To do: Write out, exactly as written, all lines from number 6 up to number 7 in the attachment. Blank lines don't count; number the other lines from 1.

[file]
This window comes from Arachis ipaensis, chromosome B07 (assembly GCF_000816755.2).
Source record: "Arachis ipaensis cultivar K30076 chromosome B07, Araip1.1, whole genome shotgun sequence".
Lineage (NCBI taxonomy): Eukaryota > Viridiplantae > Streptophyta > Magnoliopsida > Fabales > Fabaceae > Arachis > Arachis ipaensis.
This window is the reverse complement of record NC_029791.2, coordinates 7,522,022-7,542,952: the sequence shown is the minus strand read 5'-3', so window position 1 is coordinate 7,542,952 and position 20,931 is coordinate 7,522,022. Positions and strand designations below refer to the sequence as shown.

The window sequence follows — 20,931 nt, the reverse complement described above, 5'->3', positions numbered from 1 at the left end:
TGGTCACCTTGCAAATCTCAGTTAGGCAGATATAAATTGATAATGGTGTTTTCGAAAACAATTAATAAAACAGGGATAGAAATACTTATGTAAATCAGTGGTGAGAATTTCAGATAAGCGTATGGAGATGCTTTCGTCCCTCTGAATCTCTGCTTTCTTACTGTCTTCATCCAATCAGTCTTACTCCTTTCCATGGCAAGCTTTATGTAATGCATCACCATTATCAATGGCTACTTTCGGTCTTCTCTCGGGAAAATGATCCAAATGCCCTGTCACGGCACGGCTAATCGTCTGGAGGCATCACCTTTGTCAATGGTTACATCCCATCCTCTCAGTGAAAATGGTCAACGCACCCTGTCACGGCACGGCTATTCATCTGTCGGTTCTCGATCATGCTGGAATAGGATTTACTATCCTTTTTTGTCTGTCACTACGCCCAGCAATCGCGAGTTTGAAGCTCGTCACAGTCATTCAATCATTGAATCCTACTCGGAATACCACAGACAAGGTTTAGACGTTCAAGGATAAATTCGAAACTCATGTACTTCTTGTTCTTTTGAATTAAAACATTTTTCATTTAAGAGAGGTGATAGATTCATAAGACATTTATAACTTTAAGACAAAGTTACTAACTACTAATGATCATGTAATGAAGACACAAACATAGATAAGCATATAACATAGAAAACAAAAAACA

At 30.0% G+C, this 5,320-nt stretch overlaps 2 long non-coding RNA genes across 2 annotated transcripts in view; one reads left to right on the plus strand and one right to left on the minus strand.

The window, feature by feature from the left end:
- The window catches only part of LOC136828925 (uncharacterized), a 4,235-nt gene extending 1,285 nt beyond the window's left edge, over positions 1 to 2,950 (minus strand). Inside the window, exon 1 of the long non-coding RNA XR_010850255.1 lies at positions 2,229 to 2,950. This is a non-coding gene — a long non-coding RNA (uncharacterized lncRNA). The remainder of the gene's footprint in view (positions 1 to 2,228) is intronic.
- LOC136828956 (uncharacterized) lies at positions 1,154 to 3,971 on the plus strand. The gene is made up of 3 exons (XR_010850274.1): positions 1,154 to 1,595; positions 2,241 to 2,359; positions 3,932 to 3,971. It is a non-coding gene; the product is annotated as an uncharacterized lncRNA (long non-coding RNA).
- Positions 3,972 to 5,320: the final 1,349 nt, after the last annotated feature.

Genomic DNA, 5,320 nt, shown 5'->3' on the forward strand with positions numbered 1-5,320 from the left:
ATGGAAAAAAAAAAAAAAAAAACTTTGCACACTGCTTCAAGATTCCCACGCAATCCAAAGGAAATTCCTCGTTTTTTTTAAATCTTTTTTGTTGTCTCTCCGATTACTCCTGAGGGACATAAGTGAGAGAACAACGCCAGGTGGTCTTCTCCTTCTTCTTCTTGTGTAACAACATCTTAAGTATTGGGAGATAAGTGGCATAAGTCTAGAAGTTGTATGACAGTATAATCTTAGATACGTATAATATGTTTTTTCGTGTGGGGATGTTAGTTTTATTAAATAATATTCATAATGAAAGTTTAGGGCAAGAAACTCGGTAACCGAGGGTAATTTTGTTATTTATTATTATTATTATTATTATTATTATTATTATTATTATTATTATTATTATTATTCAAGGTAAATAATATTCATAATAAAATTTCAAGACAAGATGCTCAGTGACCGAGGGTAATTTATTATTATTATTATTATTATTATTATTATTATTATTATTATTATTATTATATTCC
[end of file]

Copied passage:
TGGTCACCTTGCAAATCTCAGTTAGGCAGATATAAATTGATAATGGTGTTTTCGAAAACAATTAATAAAACAGGGATAGAAATACTTATGTAAATCAGTGGTGAGAATTTCAGATAAGCGTATGGAGATGCTTTCGTCCCTCTGAATCTCTGCTTTCTTACTGTCTTCATCCAATCAGTCTTACTCCTTTCCATGGCAAGCTTTATGTAATGCATCACCATTATCAATGGCTACTTTCGGTCTTCTCTCGGGAAAATGATCCAAATGCCCTGTCACGGCACGGCTAATCGTCTGGAGGCATCACCTTTGTCAATGGTTACATCCCATCCTCTCAGTGAAAATGGTCAACGCACCCTGTCACGGCACGGCTATTCATCTGTCGGTTCTCGATCATGCTGGAATAGGATTTACTATCCTTTTTTGTCTGTCACTACGCCCAGCAATCGCGAGTTTGAAGCTCGTCACAGTCATTCAATCATTGAATCCTACTCGGAATACCACAGACAAGGTTTAGACGTTCAAGGATAAATTCGAAACTCATGTACTTCTTGTTCTTTTGAATTAAAACATTTTTCATTTAAGAGAGGTGATAGATTCATAAGACATTTATAACTTTAAGACAAAGTTACTAACTACTAATGATCATGTAATGAAGACACAAACATAGATAAGCATATAACATAGAAAACAAAAAACA

At 30.0% G+C, this 5,320-nt stretch overlaps 2 long non-coding RNA genes across 2 annotated transcripts in view; one reads left to right on the plus strand and one right to left on the minus strand.